This continuity between orchestra and soloist came to the fore in the andante second movement. Shaham repeated the triplets with her left hand, allowing the melody to slowly emerge from her right. The effect was instantly ethereal, inducing a rapt silence from the audience. The mood quickly shifted in the vivace finale, where Jenkins set a blistering tempo. Nobody stumbled or slowed in a thrilling race to the finish.

The concert opened with Haydn’s playful Military Symphony, which seems to have been programmed as a contrast to the wartime background of the Bartók concerto in the second half.  Jenkins marched lightly through Haydn’s intricate score, eliciting impeccable and graceful playing from the musicians. The strings displayed remarkable unanimity, but the militaristic percussion stole the show. The sparkling finale had a relentless forward motion that led to strong applause.

After intermission, the orchestra became its own soloist in Bartók’s “Concerto for Orchestra,” which highlights every section of the ensemble over a five-movement span. Bartók wrote the concerto during 1943 in upstate New York, after fleeing his native Hungary to escape Nazi persecution.

Before the performance, Jenkins offered an illuminating introduction, complete with musical samples, about the genesis and narrative of the piece, which he believes depicts the Nazi invasion of Hungary and its bitter aftermath. Although many scholars dispute that interpretation, it served as a useful guide to the concerto’s dense complexity.

Jenkins let the music speak for itself. He coaxed a strong opening from the basses and cellos, followed by a scintillating crescendo and accelerando as the orchestra roared to life. As before, his conducting was steady and restrained, and he managed the perpetually shifting rhythms with ease. Principal oboist Laura Reynolds was outstanding in the first of many solos, as was the entire brass section.

The second movement features a series of duets, beginning with the bassoons. In the shimmering third movement, the focus shifted to the viola section, which played its elegiac theme with searing intensity.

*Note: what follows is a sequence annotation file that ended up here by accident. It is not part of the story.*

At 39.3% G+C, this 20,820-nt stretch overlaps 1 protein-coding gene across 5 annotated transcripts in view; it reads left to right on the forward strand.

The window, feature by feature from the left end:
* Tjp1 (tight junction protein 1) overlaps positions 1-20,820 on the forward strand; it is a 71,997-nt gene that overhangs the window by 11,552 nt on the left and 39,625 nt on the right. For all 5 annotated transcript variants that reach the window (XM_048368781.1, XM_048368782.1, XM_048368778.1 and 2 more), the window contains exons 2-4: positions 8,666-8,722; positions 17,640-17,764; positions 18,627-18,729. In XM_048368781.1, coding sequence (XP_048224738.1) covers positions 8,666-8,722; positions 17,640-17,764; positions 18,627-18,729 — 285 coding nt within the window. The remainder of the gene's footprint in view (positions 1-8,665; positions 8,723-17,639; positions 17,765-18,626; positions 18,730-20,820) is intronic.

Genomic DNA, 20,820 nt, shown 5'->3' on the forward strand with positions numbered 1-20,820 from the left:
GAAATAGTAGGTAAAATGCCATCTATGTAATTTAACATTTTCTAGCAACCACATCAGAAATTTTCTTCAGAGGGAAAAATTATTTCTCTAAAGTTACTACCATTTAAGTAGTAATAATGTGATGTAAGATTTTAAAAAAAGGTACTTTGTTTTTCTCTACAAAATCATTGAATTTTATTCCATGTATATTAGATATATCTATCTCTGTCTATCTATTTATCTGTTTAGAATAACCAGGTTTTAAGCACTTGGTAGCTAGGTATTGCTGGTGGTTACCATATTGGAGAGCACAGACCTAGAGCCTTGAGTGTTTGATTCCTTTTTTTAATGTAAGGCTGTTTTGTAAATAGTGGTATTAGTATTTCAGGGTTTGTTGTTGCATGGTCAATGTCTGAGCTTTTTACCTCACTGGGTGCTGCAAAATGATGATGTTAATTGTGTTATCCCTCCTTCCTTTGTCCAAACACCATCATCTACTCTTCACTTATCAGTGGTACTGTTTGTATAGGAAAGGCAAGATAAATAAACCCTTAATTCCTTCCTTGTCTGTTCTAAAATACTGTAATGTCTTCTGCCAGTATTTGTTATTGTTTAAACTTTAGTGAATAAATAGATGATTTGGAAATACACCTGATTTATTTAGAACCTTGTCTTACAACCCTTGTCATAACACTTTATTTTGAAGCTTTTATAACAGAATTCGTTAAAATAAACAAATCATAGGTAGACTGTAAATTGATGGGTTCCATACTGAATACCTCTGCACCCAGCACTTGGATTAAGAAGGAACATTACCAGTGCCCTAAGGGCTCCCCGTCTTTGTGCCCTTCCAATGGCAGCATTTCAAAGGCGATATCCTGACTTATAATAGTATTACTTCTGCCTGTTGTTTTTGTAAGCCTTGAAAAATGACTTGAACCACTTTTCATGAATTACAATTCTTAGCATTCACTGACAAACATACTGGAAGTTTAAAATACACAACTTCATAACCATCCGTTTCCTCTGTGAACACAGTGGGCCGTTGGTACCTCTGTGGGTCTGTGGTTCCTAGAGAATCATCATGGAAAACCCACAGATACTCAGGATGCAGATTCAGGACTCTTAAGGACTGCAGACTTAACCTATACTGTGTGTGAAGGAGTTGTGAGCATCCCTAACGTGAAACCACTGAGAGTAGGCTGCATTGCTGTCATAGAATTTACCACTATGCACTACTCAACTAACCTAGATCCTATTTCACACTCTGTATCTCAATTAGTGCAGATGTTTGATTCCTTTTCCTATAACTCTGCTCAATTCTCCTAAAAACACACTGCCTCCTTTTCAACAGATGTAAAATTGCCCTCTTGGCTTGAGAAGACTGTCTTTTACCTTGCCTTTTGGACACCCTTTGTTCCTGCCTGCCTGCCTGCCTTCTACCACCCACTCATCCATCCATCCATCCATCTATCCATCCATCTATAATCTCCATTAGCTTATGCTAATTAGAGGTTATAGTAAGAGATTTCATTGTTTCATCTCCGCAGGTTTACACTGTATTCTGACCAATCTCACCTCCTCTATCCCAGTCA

The violas and oboes again took the lead in the fourth movement, featuring dazzling interplay between various sections of the orchestra.

Just as he had in the vivace finale of the Mozart concerto, Jenkins set a ferocious pace for the presto finale of the Bartók. This orchestral showpiece begins with a memorable fanfare from the trumpets, followed by an ornate fugue from the strings. Jenkins kept urging the orchestra to play faster, resulting in spine-tingling passages. The ending, with its eerie swooshing sounds and dense orchestration, was mesmerizing, and was followed by a sustained standing ovation.

January 14, 2018: Tryouts Continue at Santa Rosa Symphony; Jenkins Pleases Crowd with Bartok

By: Steve Mencher, January 14, 2018 - KRCB

Conductor Graeme Jenkins is on the short list of candidates to replace Santa Rosa Symphony music director Bruno Ferrandis. Jenkins led the orchestra in performances on Jan. 13-15, 2018.
The Santa Rosa Symphony continues its series of very public job interviews. This past weekend, Graeme Jenkins conducted the orchestra in performances of music by Haydn and Bartok, with pianist Orli Shaham joining the group in Mozart's Concert No. 21 in C major for Piano and Orchestra. Attendees received an email Tuesday asking them to rate the conductor's skills and rapport with the audience. He'll be compared to the previous three candidates, and the upcoming guest conductor Michael Christie, who arrives in February for a weekend.
Jenkins had the audience's attention immediately, as he dove into Haydn's Symphony No. 100 in G major. He drew warm, precise playing from the strings and seemed to enjoy the band's martial percussion flourishes in the second movement Allegretto. (The symphony is nicknamed "Military.")
The Mozart concerto showed Jenkins as a steady and inspired musical partner to Shaham, whose brother, violinist Gil Shaham, is perhaps a little better known. Her reputation as a Mozart specialist was on display as her crystaline and lucid touch drew a very Classical sound from the modern concert grand onstage. Mozart requires enormous precision, but that detailed playing shouldn't be at the expense of warmth. Shaham has all those bases covered and earned an enthusiastic standing ovation from the crowd.
After intermission, Graeme shifted to the role of music educator. He spoke engagingly about the themes of the Bartok Concerto for Orchestra, illustrating each passage musically, calling the soloists by name, and generally giving the audience a sense that if he is hired to lead the band, he'd be an approachable and informal "maestro" without any fuss or pretension.
Although the concert I attended took place on Martin Luther King's birthday holiday, the only nod to the occasion was a statement by Jenkins that "he has a dream" for the orchestra's excellence in "world class" Weill Hall at the Green Music Center. It wasn't exactly a false note, but it emphasized the apparent lack of diversity in the orchestra and the audience. These are issues that any new conductor will undoubtedly address in time.
The actual performance of the Bartok delivered on Jenkins' promise. It was an intelligent and emotional ride through the composer's late in life homage to his native Hungary. The audience once again awarded a standing ovation, and made it clear that Jenkins is a strong contender for the important job of leading Santa Rosa's orchestra into its next chapter.